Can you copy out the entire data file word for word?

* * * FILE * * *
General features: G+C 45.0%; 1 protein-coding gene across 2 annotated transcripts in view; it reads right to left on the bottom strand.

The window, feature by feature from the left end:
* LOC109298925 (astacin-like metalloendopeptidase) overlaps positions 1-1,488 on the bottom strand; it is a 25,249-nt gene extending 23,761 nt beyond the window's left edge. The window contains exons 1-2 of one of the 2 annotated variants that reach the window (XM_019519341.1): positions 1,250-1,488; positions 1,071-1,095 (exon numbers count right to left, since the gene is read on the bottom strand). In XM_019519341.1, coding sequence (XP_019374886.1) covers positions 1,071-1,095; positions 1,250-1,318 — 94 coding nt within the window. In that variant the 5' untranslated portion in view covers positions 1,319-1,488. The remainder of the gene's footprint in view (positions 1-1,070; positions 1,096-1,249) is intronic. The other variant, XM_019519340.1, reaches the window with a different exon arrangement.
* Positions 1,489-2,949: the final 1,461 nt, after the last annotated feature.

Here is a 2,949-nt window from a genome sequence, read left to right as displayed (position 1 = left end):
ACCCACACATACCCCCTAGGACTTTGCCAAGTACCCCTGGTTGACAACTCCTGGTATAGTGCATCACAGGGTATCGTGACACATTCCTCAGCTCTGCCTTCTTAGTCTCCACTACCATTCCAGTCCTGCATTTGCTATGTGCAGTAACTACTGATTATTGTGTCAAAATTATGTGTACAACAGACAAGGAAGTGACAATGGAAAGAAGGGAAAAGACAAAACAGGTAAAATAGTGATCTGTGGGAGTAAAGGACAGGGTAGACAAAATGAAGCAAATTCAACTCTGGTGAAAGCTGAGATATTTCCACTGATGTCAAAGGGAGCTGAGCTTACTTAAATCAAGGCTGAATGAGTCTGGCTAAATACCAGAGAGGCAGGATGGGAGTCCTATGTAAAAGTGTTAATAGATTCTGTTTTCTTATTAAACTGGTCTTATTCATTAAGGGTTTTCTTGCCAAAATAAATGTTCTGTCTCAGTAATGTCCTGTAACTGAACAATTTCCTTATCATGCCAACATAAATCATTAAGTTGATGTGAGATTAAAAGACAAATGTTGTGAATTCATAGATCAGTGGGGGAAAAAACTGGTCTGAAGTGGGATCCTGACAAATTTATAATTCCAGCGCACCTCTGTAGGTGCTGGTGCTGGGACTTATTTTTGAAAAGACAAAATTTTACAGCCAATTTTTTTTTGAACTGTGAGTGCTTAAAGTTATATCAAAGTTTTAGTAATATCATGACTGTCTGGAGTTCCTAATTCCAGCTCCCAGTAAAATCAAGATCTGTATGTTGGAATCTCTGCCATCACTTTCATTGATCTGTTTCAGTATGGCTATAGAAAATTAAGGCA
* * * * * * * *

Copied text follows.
General features: G+C 45.0%; 1 protein-coding gene across 2 annotated transcripts in view; it reads right to left on the bottom strand.

The window, feature by feature from the left end:
* LOC109298925 (astacin-like metalloendopeptidase) overlaps positions 1-1,488 on the bottom strand; it is a 25,249-nt gene extending 23,761 nt beyond the window's left edge. The window contains exons 1-2 of one of the 2 annotated variants that reach the window (XM_019519341.1): positions 1,250-1,488; positions 1,071-1,095 (exon numbers count right to left, since the gene is read on the bottom strand). In XM_019519341.1, coding sequence (XP_019374886.1) covers positions 1,071-1,095; positions 1,250-1,318 — 94 coding nt within the window. In that variant the 5' untranslated portion in view covers positions 1,319-1,488. The remainder of the gene's footprint in view (positions 1-1,070; positions 1,096-1,249) is intronic. The other variant, XM_019519340.1, reaches the window with a different exon arrangement.
* Positions 1,489-2,949: the final 1,461 nt, after the last annotated feature.

Here is a 2,949-nt window from a genome sequence, read left to right as displayed (position 1 = left end):
ACCCACACATACCCCCTAGGACTTTGCCAAGTACCCCTGGTTGACAACTCCTGGTATAGTGCATCACAGGGTATCGTGACACATTCCTCAGCTCTGCCTTCTTAGTCTCCACTACCATTCCAGTCCTGCATTTGCTATGTGCAGTAACTACTGATTATTGTGTCAAAATTATGTGTACAACAGACAAGGAAGTGACAATGGAAAGAAGGGAAAAGACAAAACAGGTAAAATAGTGATCTGTGGGAGTAAAGGACAGGGTAGACAAAATGAAGCAAATTCAACTCTGGTGAAAGCTGAGATATTTCCACTGATGTCAAAGGGAGCTGAGCTTACTTAAATCAAGGCTGAATGAGTCTGGCTAAATACCAGAGAGGCAGGATGGGAGTCCTATGTAAAAGTGTTAATAGATTCTGTTTTCTTATTAAACTGGTCTTATTCATTAAGGGTTTTCTTGCCAAAATAAATGTTCTGTCTCAGTAATGTCCTGTAACTGAACAATTTCCTTATCATGCCAACATAAATCATTAAGTTGATGTGAGATTAAAAGACAAATGTTGTGAATTCATAGATCAGTGGGGGAAAAAACTGGTCTGAAGTGGGATCCTGACAAATTTATAATTCCAGCGCACCTCTGTAGGTGCTGGTGCTGGGACTTATTTTTGAAAAGACAAAATTTTACAGCCAATTTTTTTTTGAACTGTGAGTGCTTAAAGTTATATCAAAGTTTTAGTAATATCATGACTGTCTGGAGTTCCTAATTCCAGCTCCCAGTAAAATCAAGATCTGTATGTTGGAATCTCTGCCATCACTTTCATTGATCTGTTTCAGTATGGCTATAGAAAATTAAGGCA